Ustrasana or Camel Pose
Some yoga poses look like their name. For example, Bhujangasana (Cobra), well you look and sometimes feel like a cobra. So what is with The Camel? Instead of thinking about the physical appearance of a camel, consider both a physiological ability and a metaphor. The camel stores water so they are able to access this vital source of life-giving energy at any time. In addition to the translation camel, ustra has also been translated as that which releases knowledge when there is a quest for it. Of course we all have a powerful storehouse of knowledge and intuition which we can tap into to address any issues that face us. This is one important role that Ustrasana can play, allowing us to open up for that which is already inside.
Preparation and Pose Tips
Camel pose or Ustrasana is a pose that should be done after your body has warmed up sufficiently as it provides a rather deep backbend. Sit on your knees, which are hips distance apart. Now push yourself upward so your thighs, back and head create a right angle to your lower legs. Bring your hands to your lower back with finger tips pointing down and elbows moving towards each other. Now press your pelvis forward and lengthen through the spine. Draw your shoulder blades onto your back and slowly let your head tilt backwards. On an inhale, drop your right arm back to rest on the right heel. Repeat with your left arm, resting it on the left heel. If you are having trouble reaching your feet you can place a yoga block in an upright position beside each foot and place your hand on that. Lift through your chest, lengthen through the thoracic spine and let your head move back only to a comfortable position.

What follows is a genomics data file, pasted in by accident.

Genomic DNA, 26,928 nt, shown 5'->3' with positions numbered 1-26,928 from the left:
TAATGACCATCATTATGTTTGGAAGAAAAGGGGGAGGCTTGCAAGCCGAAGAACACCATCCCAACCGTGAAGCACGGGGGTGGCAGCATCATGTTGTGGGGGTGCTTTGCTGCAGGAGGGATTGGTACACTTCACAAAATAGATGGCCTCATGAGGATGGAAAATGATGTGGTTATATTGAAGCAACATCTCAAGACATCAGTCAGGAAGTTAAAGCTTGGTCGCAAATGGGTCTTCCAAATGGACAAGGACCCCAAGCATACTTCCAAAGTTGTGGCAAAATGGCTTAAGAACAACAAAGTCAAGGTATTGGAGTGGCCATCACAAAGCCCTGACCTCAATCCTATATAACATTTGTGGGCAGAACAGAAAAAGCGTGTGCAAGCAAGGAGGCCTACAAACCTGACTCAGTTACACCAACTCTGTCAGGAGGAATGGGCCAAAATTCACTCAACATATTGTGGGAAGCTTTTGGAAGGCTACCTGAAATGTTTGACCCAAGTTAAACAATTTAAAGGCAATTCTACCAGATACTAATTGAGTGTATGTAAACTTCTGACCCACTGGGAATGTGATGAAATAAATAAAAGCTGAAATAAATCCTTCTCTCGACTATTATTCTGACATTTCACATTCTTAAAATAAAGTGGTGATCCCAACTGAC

Ustrasana helps with digestion. It improves flexibility of your spine and opens your throat as it strengthens your neck muscles and increases blood flow to your brain. This can also be good fro asthma and similar respiratory issues. While it may not seem obvious you are also strengthening both your abdomen and rectal muscles. A side benefit here is that it helps your sphincter muscle close, which can prevent hemorrhoids as it maintains bowel moisture. Who can argue with that?
Advanced or Partner
Some schools of yoga believe that you shouldn�t really be doing a full camel pose until you are comfortable moving your head back to the point where you can see the wall behind you. That�s not particularly easy for beginners. However, as you do the pose more often you will be able to increase both the backbend and the neck opening aspects of Camel.
Ustrasana is a third chakra pose.
If you have any type of neck problem or spinal injury you will want to maintain an upright position on your head and avoid using your head in the back bend.
Camel is good for a five to eight breath count.
Recovery and Counterpose
To come out of Camel draw your chin forward to chest and slowly straighten your spine as you roll your head and upper body forward. Your arms can float up as you straighten. Because of the back bend, you can counterpose with Balasana (child pose) or by rolling into a ball and bringing your knees toward your chest.